At the closing banquet at the end of the 1908 Olympics, British IOC Member, the [Reverend Robert de Courcy Laffan] closed with the prescient speech, "The Olympic movement was one with great ideals – the perfect physical development of a new humanity, the speading all over the world of the spirit of sport, which was the spirit of the truest chivalry, and the drawing together of all the nations of the earth in the bonds of peace and mutual amity. They were at the beginning of one of those great world movements which was going to develop long after all present had passed away."



The selection process for the 1908 Summer Olympics consisted of four bids, and saw Rome selected ahead of London, Berlin and Milan. The selection was made at the 6th IOC Session in London in 1904.

Italian authorities were preparing to hold the games when Mount Vesuvius erupted on 7 April 1906, devastating the city of Naples. Funds were diverted to the reconstruction of Naples, so a new venue was required. London was selected for the first time to hold the Games which were held at White City alongside the Franco-British Exhibition, at the time the more noteworthy event.

The White City Stadium, built in short time for the games, held 68,000. The stadium track was three laps to the mile (536 metres), not the current standard of 400 metres, with a pool for swimming and diving and platforms for wrestling and gymnastics in the middle.

The distance from the start of the Marathon to the finish at the stadium was established at these games. The original distance of 25 miles was changed to 26 miles so the marathon could start at Windsor Castle and then changed again at the request of Princess Mary so the start would be beneath the windows of the Royal Nursery. To ensure that the race would finish in front of the King, the finish line was moved by British officials who “felt compelled to restore the importance of the monarchy.” As a result of these changes, the marathon covered a distance of 26 miles 385 yards (42.195 km), which became the standard length starting with the 1924 Summer Olympics.

The Games

The games were surrounded by controversy. On the opening day, following the practice introduced at the Intercalated Games of 1906, teams paraded behind national flags. However, the arrangement caused complications:

  • Since Finland was part of the Russian Empire, members of the Finnish team were expected to march under the Russian rather than Finnish flag, so many chose to march without a flag at all.
  • The Swedish flag had not been displayed above the stadium, so the members of the Swedish team decided not to take part in the ceremony.

American refusal of flag dipping

The United States' flag bearer, Ralph Rose, refused to dip the flag to King-Emperor Edward VII in the royal box. This exemplified both American and Irish defiance of the British monarchy.


The 1908 Olympics also prompted establishment of standard rules for sports, and selection of judges from different countries rather than just the host. One reason was the 400 meter race, in which a US runner, John Carpenter, was accused by the British officials of interfering with a British runner. Part of the problem was the different definition of interference under British and international rules (the events were held under British rules by the decision of the Organising Committee). The officials decided to disqualify Carpenter and ordered a second final race without him. British Halswelle was to face the other two finalists. These athletes, William Robbins and John Taylor, were both Americans and decided not to participate in the repeat of the final to protest against the judges' decision. Halswelle was thus the only medallist in the 400 metres.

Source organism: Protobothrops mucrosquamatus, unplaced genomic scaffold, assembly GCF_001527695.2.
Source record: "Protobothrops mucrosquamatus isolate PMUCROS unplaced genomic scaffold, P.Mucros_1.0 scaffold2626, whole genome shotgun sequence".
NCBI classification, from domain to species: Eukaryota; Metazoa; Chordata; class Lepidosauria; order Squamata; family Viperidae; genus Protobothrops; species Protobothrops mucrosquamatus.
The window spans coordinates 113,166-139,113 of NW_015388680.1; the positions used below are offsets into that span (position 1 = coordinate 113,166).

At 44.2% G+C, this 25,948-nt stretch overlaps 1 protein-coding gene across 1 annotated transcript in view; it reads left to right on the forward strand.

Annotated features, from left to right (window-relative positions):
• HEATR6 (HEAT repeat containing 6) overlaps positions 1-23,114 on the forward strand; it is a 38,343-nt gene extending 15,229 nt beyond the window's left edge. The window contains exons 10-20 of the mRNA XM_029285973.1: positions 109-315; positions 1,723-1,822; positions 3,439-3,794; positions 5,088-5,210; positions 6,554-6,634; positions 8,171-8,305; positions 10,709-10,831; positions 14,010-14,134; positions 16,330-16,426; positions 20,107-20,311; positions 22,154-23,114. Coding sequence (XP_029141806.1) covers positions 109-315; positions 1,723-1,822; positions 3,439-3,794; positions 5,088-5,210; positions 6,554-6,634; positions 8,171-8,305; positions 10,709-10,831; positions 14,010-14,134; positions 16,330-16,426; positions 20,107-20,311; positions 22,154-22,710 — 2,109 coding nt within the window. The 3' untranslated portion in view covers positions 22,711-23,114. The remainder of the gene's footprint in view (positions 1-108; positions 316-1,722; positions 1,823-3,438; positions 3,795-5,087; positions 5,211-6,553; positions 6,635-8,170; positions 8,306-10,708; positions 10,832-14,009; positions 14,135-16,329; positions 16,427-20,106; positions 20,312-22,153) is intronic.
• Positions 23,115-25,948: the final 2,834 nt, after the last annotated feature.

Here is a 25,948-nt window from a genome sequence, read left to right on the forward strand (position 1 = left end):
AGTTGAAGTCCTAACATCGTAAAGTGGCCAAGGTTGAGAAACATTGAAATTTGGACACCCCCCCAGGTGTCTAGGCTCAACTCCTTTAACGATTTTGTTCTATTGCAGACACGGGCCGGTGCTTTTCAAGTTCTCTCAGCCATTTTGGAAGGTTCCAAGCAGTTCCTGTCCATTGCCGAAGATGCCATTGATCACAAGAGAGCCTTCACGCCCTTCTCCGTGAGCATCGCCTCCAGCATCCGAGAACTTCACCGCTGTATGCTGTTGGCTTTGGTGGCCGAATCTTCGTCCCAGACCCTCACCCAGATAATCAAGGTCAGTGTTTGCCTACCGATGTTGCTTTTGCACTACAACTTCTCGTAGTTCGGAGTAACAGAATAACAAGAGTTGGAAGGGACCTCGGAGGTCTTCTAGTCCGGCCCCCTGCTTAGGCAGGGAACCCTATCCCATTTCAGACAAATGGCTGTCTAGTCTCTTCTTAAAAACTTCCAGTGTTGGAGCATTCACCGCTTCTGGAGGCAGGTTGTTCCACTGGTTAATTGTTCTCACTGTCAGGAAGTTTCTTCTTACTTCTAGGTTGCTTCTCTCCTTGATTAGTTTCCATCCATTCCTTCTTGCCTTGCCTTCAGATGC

The most famous incident of the games came at the end of the marathon. Dorando Pietri, Italy, began his race at a rather slow pace, but in the second half of the course began a powerful surge moving him into second position by the 32 km (20 mi) mark, 4 minutes behind South African Charles Hefferon. When he knew that Hefferon was in crisis, Pietri further increased his pace, overtaking him at the 39 km (24 mi) mark.

The effort took its toll and with only two kilometres to go, Pietri began to feel the effects of extreme fatigue and dehydration. When he entered the stadium, he took the wrong path and when umpires redirected him, he fell down for the first time. He got up with their help, in front of 75,000 spectators.

Dorando Pietri finishes the marathon.
He fell four more times, and each time the umpires helped him up. In the end, though totally exhausted, he managed to finish the race in first place. Of his total time of 2h 54min 46s, ten minutes were needed for that last 350 metres. Second was American Johnny Hayes. The American team immediately lodged a complaint against the help Pietri received from the umpires. The complaint was accepted and Pietri was disqualified and removed from the final standings of the race. Since he had not been responsible for his disqualification, Queen Alexandra awarded him a gilded silver cup the next day The medal of the 1908 British Olympic Council.

These Games were the first to include winter events, as had originally been proposed for the Games. There were four figure skating events, although held on October 28 and 29, months after most of the other events.

Oscar Swahn from Sweden, who won the gold medal for running deer shooting, became the oldest Olympic champion of all time, and set another age record by being 72 years and 279 days old during his triumph at the 1920 Summer Olympics in Antwerp, Belgium. One of the more unusual shooting events in 1908 was dueling. The discipline, which was an associate event (i.e. not official), was performed by facing opponents wearing protective clothing and masks and firing wax bullets.

American John Taylor was a member of the winning medley relay team, making him the first African-American athlete to win an Olympic gold medal. Times for the winning team were United States (3:29.4): William Hamilton-200 metres (22.0), Nathaniel Cartmell-200 metres (22.2), John Taylor-400 metres (49.8), and Melvin Sheppard-800 metres (1:55.4).